the root node updating the status structure in response to each status message; and
the root node updating the status structure in response to a completion of the operation.
8. The method according to claim 4, further including the steps of:
the root node updating a status structure indicative of a status of all the resources of the distributed hierarchical data processing system in response to the allocation of the selected resources that correspond to the source node;
each node in the ordered path different from the root node sending a status message to the root node in response to the allocation of the selected resources that correspond to that node;
the root node updating the status structure in response to each status message; and
the root node updating the status structure in response to a completion of the operation.
9. The method according to claim 7, further including the steps of:
the source node releasing each selected resource that corresponds to the source node and sending a completion message to the next node in response to the completion of the operation;
each intermediate node releasing each selected resource that corresponds to that intermediate node and forwarding the completion message to the next node in response to the completion message;
the root node releasing each selected resource that corresponds to the root node and updating the status structure in response to the completion message.
10. The method according to claim 8, further including the steps of:
the source node releasing each selected resource that corresponds to the source node and sending a completion message to the next node in response to the completion of the operation;
each intermediate node releasing each selected resource that corresponds to that intermediate node and forwarding the completion message to the next node in response to the completion message;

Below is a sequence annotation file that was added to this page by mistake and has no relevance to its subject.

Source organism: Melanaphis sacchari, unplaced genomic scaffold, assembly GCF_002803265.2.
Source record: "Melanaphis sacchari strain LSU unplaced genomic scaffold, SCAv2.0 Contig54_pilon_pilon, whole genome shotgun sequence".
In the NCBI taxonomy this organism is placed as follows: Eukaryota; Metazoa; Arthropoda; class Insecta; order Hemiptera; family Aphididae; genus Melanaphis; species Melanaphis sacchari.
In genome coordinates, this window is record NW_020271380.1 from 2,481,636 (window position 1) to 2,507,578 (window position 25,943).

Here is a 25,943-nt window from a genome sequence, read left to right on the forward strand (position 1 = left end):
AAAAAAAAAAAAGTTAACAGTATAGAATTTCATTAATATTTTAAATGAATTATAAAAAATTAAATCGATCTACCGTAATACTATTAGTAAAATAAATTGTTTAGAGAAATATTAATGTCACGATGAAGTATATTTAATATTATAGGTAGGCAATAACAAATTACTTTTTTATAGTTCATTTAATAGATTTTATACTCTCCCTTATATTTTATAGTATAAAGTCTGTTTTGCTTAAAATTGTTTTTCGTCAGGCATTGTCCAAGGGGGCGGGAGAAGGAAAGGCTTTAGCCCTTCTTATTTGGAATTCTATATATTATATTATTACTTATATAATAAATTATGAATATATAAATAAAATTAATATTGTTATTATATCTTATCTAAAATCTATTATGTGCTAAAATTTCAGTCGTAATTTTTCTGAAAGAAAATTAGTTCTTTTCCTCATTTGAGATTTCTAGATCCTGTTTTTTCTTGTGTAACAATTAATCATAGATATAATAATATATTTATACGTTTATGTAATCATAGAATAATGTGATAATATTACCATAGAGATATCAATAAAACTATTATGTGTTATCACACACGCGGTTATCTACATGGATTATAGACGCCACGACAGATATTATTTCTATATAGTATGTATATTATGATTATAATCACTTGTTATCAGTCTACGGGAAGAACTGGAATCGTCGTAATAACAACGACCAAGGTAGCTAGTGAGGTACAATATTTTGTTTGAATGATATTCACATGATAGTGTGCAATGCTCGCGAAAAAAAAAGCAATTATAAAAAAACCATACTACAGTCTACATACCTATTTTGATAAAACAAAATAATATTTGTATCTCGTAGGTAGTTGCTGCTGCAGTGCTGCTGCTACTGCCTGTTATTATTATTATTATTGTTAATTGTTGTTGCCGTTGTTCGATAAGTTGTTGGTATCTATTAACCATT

the root node releasing each selected resource that corresponds to the root node and updating the status structure in response to the completion message.
11. A program product in a computer readable storage medium embodying a computer program for use in a hierarchical distributed data processing system, the program including program code means directly loadable into a working memory of the system for performing a method of allocating resources when the program is run on the system, wherein the method includes the steps of:
representing, in a tree corresponding to the hierarchical data processing system, a plurality of data processing systems, each of the plurality of data processing systems forming a node in the tree, and each resource in the hierarchical distributed data processing system being controlled by a corresponding node;
submitting at a node data processing system a request of execution of an operation requiring a set of selected resources, each selected resource being controlled by a node in an ordered path in the tree, a selected resource at a node in the tree being one of (i) a local resource of the node in the tree if the node in the tree can allocate the selected resource, and (ii) a global resource if a parent node of the node in the tree can allocate the selected resource for use by an operation at the node in the tree;
maintaining an allocation queue and a reservation queue at the node in the tree, the allocation queue containing information of a resource allocated to a job that is enabled, the reservation queue containing information of a second resource being requested by a second job that is not enabled;
recording, responsive to the request, information of a subset of the selected resources in the reservation queue at the node in the ordered path;